Student Spotlight – Allison Wivagg


Siona Manocha, Staff Writer

Thin frost formed on the window panes as the cold January air came to take its stay. Inside, however, four girls were cuddled up with blankets, pizza, and plenty of fizzy sodas. Putting the disk in the DVD player, we sat down to watch a history channel documentary on Latin American Revolutions for our AP Spanish class. The topic itself was intriguing, but the execution of the topic was not. Within ten minutes, we were watching Tall Girl on Netflix, laughing at the dialogue, and hungrily downing our pizzas and sodas. A little over a month later, the pandemic hit, and we were forced to remain in our homes. I am glad that I got to spend that cold January evening with my three classmates before we were forced to quarantine. However, I am especially glad I got to spend that time with Allison Wivagg, one of the kindest, selfless, and most light-hearted people I know. 

Before coming to Keystone in fourth grade, Allison lived in Wimberly, Texas where she attended a small private school in a rural area of town. She has fond memories of nature hikes every Friday and the school’s expansive playground. Coming to Keystone, Allison adjusted well to its fast pace and academic rigor. However, she highlights the stark difference and large transition in environment between her elementary school in Wimberly and her experience here at Keystone. 

Now, years later, as a Keystone Senior, Allison has excelled across all academic fields. Her favorite field, however, is biology both with Mr. Howk as a freshman and with Mrs. Steinhelper as a senior. Her experience in biology comes directly from the lab, as she has been an avid Science Fair participant since seventh grade. Chatting with Allison over Zoom, she claimed that “Science Fair has been a pretty important part of my life, as I have spent a lot of time on my projects throughout the years.” Every year, through her hard work and endeavor, she has advanced to the state level competition with projects that range from using worms to fruit flies. All her projects have been under the Medicine and Health Category and are heavily based on statistics; however, her favorite project was performed during her sophomore year of high school. Titled “Generational Results of Drosophila melanogaster After Being Theoretically Edited By CRISPR,” Allison explored a simulation of CRISPR, a gene-editing technology, which produced expansive results. This enabled her to partake in the statistical analysis of fruit fly breeding patterns while pairing and studying flies with different genetic mutations. This year, Allison hopes to continue her participation in Science Fair. With the prospect of the competitions taking place virtually, Allison plans to create a project that does not depend on a laboratory setting but instead emphasizes statistical and data analysis within biological research.

Outside of Science Fair, Allison is also an active participant in Robotics Club and Dungeons and Dragons. She participated in the Robotics Club from freshman to junior year with her teammates Jackie, Corinthian, and Ciarenn. However, this year as everything has moved online, Allison has chosen not to participate in the Robotics Club and instead focus her attention on her other activities. Joining the Dungeons and Dragons Club the second semester of her freshman year has given Allison an enjoyable break on Friday evening. There, she gathers with a group of students and participates in the fun and liveliness of role-playing.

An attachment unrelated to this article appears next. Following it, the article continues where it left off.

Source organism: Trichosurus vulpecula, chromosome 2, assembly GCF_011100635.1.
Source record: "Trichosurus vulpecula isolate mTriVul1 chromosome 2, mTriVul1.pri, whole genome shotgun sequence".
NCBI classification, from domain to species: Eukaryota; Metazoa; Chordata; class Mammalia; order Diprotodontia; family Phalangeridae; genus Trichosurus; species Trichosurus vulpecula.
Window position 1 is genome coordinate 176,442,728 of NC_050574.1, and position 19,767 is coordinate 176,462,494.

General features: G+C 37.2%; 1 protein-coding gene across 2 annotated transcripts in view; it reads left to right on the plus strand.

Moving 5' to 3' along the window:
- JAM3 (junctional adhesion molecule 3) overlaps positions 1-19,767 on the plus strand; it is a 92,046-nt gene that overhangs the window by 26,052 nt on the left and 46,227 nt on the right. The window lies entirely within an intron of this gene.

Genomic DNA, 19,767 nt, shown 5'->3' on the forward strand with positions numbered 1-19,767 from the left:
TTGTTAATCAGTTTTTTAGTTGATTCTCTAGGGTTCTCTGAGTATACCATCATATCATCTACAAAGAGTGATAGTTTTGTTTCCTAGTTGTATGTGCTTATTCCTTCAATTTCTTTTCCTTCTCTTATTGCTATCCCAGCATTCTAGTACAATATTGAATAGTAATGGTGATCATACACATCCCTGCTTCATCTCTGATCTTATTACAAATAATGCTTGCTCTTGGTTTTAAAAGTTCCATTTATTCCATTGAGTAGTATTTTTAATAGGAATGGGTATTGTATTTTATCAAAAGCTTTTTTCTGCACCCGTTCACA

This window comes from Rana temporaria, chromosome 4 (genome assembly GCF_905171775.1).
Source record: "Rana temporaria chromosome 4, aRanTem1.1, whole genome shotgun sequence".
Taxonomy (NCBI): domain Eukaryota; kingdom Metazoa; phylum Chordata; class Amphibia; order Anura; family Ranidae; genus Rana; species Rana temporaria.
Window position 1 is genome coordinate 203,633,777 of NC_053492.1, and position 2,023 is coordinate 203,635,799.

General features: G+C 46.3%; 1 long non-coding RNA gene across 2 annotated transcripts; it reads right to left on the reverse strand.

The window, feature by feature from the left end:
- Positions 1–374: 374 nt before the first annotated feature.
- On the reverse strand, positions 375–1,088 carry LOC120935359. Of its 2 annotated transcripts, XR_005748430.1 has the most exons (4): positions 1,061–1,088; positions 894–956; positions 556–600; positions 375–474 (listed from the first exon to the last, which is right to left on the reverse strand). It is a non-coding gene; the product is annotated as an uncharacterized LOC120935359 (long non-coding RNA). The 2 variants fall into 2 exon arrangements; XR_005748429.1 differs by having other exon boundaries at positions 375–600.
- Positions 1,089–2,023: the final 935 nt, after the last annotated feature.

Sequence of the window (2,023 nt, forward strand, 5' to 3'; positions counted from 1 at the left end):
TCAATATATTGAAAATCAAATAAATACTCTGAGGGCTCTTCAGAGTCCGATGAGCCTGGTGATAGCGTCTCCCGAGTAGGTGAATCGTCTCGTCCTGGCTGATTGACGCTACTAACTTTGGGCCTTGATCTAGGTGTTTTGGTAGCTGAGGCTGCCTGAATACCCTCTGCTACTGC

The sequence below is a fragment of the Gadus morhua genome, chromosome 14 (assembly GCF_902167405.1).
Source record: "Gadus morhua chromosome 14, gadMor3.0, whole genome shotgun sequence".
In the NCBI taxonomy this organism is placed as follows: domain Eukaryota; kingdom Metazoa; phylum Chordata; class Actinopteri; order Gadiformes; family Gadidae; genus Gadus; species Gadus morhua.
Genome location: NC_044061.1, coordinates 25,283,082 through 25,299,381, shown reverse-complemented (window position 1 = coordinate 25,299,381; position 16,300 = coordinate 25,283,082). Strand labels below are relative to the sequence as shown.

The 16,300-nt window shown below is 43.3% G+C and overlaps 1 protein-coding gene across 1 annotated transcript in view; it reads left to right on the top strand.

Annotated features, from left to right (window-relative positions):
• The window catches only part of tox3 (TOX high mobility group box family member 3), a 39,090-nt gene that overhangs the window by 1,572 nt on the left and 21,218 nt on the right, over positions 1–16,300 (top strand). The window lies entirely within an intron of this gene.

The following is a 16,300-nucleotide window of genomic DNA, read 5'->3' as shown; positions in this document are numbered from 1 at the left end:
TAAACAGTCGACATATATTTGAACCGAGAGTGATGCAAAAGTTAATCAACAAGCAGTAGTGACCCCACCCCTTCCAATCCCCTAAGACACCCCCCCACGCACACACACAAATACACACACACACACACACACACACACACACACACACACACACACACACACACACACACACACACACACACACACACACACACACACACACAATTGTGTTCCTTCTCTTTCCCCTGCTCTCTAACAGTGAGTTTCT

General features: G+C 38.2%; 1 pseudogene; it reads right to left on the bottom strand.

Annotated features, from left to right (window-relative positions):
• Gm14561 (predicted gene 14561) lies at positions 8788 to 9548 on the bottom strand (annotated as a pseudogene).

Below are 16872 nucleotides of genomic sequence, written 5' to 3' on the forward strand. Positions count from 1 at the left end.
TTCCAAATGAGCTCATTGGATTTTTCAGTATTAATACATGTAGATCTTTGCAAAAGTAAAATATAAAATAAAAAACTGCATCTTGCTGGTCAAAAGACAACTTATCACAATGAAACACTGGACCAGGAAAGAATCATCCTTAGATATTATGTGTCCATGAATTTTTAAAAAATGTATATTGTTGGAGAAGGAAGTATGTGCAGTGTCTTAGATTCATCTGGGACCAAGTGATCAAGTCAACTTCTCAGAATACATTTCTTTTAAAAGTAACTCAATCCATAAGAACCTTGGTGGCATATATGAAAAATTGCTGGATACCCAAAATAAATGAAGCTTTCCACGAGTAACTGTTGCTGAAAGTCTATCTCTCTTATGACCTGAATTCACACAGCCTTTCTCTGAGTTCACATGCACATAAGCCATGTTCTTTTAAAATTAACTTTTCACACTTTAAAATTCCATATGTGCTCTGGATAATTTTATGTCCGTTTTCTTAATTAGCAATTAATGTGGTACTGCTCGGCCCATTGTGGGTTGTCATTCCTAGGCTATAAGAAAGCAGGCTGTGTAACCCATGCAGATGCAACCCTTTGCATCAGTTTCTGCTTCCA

Outside of classes and clubs, Allison spends her free time painting. For the past couple of years, Allison has been selected by Keystone to display her artwork at the Independent Schools Association of the Southwest (ISAS) Art Fair, and, prior to the pandemic, Allison used to attend weekly art lessons. In addition to painting, Allison plays a variety of role-playing and action-adventure video games as well as spending time with her dog, named Lady, and her five cats, one of which is still a kitten. 

Allison states that the greatest impact on her life has come from her parents. Allison’s parents enrolled her at Keystone and exposed her to the diversity of the student body, rigor of the academics, and the breadth of knowledge that permeates the environment through teachers and alumni. In addition, Allison’s parents have contributed greatly to her personal growth and have always supported her endeavors, whether it be through academic classes, science fair projects, or college applications. 

In ten years, Allison hopes to continue living in Texas after graduating from college. She emphasizes the importance of living in close proximity to her family and friends. She hopes to land a job where she can participate in biological research and statistical analysis within the medical field.

Like Allison, Marie Curie is a hard-working woman of science. Curie once said that “We must have perseverance and above all confidence in ourselves.” As Allison embarks on her senior year, she is closing the door to one phase of her life and opening the door to the next phase of her life. Through this newly opened door, she will have endless opportunities, yet she will also have to persevere and show valor in the face of rising challenges. Through Allison’s creativity, passion, and ingenuity, I have confidence that these opportunities and challenges will shape her into the person she is meant to become. Through hardwork and perseverance, Allison will positively shape her world in unimaginable ways. We wish Allison luck in her future endeavors, and we are looking forward to what the future brings her.